Tensors are data tables in n dimensions and when they occur they are often sparse, i.e. most of the entries are zero. In the past we have hand-crafted code to work efficiently with sparse tensors, but now we have Taco, an open source compiler that can automatically generate code that can run up to 100 times faster.

A tensor is a matrix in more than two dimensions. A cube of data is a rank 3 tensor, and so on. The big problem with tensors is that they are often big and there just isn't enough storage to hold them. However, many tensors are sparse - mostly empty. For example, Amazon's customers mapped to products bought is a very large table with a lot of zeros.

Most of us have encountered sparse matrices, if only on programming courses, and they are a standard part of studying data structures. The trick to working with them is to implement a storage scheme that stores the indices of only the elements that have data and then to work out how best to access the data to produce a fast algorithm.

Researchers from MIT, the French Alternative Energies and Atomic Energy Commission, and Adobe Research have analysed the problem and implemented a compiler for sparse tensor manipulation. The system, called Taco - The Tensor Algebra Compiler, is open source and can be used as a C++ library and can generate C kernels that do specific operations. Usually when you do sparse tensor computation it tends to be broken down into its components. For example, AB+C is generally implemented by using code that multiples A and B and then code that adds C to the result. Behind the scenes this involves iterating through the sparse structures more than once.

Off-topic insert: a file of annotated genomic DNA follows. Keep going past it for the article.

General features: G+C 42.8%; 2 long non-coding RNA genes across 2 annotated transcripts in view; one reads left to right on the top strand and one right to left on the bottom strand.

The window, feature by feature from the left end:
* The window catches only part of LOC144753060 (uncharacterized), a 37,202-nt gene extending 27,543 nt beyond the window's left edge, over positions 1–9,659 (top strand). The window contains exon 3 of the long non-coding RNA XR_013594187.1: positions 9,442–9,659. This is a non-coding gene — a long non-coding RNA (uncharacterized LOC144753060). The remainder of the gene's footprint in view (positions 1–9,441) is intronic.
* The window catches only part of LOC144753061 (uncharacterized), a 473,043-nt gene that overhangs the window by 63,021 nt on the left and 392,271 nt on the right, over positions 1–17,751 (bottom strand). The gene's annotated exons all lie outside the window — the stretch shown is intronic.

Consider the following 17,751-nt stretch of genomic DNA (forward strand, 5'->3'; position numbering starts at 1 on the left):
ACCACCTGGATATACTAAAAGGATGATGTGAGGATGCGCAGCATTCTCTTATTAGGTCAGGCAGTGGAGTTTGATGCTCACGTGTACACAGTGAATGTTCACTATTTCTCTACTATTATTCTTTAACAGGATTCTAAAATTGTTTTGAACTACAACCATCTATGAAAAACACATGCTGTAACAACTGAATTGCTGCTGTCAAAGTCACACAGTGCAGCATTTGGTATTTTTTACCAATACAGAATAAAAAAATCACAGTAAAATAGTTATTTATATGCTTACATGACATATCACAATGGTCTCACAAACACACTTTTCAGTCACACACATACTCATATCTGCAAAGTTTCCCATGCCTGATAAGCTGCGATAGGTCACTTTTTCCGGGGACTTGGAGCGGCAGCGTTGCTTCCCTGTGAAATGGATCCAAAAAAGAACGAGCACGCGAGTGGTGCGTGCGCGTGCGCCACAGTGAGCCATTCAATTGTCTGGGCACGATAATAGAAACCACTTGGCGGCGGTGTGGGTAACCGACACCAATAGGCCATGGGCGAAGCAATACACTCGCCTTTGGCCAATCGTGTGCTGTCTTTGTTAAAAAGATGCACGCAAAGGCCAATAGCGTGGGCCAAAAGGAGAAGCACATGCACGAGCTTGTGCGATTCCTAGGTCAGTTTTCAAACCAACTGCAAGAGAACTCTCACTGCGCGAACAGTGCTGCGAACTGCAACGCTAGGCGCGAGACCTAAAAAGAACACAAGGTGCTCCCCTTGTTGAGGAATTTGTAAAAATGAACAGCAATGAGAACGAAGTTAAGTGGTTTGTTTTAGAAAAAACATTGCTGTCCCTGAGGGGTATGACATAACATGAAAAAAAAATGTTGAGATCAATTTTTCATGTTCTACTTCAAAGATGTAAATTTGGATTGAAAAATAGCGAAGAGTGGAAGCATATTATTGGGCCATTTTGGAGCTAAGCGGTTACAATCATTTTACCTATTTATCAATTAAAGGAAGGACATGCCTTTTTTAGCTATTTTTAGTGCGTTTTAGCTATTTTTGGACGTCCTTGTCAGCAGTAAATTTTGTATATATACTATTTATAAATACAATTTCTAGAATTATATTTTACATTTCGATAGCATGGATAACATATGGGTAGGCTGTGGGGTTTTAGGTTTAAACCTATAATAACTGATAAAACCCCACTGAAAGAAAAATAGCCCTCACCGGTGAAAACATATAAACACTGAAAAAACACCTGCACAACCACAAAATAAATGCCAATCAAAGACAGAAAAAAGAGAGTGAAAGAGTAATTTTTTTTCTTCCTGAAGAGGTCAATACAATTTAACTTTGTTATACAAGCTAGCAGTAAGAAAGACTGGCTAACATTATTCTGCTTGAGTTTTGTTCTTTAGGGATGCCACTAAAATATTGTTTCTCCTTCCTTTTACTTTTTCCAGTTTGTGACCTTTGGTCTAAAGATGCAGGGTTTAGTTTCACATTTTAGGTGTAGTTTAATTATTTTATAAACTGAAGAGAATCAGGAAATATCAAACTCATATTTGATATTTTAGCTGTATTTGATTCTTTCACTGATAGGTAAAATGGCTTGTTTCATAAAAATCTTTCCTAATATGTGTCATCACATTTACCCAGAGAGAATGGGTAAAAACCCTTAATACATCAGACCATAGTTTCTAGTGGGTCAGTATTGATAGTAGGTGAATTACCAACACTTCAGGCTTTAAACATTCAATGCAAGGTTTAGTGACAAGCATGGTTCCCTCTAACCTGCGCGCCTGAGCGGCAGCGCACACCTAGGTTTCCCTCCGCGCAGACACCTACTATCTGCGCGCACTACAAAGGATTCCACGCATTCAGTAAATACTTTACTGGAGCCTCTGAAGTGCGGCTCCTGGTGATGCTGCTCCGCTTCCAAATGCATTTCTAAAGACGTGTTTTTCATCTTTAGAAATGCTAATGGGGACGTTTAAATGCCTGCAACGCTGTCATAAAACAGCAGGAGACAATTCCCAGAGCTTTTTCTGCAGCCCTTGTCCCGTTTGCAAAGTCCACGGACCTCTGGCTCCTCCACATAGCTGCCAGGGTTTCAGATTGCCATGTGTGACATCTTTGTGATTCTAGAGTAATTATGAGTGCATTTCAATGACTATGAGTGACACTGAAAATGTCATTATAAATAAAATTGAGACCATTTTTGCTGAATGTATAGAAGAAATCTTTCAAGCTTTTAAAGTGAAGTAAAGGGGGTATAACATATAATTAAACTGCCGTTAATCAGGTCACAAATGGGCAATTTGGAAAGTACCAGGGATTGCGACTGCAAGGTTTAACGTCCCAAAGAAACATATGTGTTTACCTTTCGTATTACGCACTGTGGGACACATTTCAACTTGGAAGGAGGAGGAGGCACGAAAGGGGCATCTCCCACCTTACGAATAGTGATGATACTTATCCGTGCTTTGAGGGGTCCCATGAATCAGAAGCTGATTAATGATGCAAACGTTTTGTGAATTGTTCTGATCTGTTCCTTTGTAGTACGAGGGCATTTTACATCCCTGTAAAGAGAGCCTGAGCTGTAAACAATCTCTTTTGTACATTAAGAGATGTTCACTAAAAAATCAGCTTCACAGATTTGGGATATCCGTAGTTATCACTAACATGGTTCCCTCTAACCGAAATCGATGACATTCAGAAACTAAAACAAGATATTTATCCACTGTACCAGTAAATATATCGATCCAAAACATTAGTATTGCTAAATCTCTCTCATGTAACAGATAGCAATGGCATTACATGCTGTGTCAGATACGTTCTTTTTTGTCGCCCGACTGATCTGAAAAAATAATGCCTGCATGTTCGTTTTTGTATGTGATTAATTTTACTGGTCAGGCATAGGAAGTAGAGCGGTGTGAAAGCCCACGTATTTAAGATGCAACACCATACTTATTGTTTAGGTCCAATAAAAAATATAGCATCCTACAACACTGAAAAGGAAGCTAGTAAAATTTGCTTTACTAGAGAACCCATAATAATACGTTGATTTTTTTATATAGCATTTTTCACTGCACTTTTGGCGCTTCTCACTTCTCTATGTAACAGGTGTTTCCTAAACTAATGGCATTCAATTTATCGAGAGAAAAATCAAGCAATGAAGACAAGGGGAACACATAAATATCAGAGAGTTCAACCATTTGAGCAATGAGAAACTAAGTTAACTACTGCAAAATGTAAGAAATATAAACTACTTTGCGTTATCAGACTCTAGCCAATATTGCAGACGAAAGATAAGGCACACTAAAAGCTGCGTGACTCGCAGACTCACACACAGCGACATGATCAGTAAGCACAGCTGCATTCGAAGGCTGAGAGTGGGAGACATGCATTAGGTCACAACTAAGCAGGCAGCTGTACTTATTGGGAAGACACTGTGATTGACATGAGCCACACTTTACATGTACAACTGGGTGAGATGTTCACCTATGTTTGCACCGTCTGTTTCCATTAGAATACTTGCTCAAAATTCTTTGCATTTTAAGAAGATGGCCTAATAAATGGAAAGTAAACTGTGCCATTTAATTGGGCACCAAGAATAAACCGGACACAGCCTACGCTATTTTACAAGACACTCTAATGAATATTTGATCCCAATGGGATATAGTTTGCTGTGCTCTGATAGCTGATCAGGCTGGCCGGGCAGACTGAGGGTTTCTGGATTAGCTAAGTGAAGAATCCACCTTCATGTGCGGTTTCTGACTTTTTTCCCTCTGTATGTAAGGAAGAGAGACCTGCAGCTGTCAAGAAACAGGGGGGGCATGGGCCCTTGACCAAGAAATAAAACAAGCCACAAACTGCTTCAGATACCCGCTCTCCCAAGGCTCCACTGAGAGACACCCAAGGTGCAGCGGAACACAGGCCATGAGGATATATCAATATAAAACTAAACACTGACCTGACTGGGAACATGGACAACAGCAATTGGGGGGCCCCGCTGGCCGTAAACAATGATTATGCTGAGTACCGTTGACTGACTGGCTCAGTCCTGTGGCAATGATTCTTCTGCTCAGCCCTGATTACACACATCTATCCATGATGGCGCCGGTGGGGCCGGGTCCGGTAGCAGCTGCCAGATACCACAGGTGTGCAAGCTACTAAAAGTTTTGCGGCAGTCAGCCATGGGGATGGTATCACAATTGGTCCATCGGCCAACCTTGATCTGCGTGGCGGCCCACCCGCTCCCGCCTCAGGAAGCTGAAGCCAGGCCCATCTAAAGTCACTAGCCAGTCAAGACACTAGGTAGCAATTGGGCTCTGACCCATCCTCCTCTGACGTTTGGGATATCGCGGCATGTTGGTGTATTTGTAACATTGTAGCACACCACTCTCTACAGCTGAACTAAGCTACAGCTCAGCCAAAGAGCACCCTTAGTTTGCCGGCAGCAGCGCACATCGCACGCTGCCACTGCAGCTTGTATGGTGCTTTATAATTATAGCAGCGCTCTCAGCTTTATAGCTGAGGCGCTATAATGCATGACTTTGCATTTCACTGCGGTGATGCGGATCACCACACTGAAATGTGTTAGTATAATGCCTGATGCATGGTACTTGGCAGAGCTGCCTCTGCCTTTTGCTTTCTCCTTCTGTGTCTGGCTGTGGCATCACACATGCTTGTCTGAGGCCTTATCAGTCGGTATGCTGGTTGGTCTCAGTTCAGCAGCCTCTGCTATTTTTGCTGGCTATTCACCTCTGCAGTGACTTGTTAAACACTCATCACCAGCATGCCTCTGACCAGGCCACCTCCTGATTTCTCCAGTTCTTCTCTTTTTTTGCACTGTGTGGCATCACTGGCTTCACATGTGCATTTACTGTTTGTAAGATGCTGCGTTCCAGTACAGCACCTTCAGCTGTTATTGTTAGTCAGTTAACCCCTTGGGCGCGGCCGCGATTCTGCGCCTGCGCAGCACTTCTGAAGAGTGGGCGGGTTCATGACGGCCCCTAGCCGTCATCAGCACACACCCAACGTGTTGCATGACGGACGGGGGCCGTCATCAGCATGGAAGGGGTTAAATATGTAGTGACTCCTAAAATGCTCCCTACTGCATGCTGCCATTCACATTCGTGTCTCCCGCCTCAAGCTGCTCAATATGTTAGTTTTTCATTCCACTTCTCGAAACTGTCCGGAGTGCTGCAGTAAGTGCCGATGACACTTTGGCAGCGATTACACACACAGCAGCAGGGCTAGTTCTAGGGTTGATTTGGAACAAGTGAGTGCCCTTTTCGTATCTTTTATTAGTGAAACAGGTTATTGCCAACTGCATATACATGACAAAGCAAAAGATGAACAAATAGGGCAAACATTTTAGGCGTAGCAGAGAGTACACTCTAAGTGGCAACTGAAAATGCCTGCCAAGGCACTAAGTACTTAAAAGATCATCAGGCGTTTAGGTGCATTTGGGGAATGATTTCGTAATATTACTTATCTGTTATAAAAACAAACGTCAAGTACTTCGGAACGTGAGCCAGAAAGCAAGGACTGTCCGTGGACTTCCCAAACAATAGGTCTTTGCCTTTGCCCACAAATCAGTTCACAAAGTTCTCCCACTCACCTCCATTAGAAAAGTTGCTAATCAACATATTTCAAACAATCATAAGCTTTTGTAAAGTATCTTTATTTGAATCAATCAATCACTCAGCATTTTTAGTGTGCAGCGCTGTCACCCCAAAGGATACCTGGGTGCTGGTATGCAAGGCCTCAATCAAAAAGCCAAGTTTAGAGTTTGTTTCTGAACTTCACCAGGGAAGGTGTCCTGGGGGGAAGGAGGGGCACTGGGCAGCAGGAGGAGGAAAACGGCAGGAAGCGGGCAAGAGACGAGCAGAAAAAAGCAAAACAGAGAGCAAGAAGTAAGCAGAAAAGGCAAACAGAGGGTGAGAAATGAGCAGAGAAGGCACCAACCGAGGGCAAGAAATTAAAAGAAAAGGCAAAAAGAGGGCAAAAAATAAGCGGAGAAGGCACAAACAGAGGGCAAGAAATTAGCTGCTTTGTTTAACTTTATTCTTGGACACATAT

To be more efficient, Taco generates a set of iterations through the sparse structures that performs AB+C in one pass - this is the kernel of the operation.

Here is an example of a rank 3 tensor multiplied by a one-dimensional vector using the Taco C++ library.

Notice that each tensor declared at the start can have separate dense and sparse dimensions and Taco takes this into account when it generates the iterations though each dimension.

Another optimization is that Taco automatically uses an indexing scheme to store only the nonzero values. For example, Amazon's table which maps customer ID numbers against purchases and terms from reviews takes 107 exabytes of data. Taco represents the same tensor in just 13 gigabytes.

For a surprisingly detailed look at Taco see the official video:

You can get the Taco source code under an MIT license from its web site.

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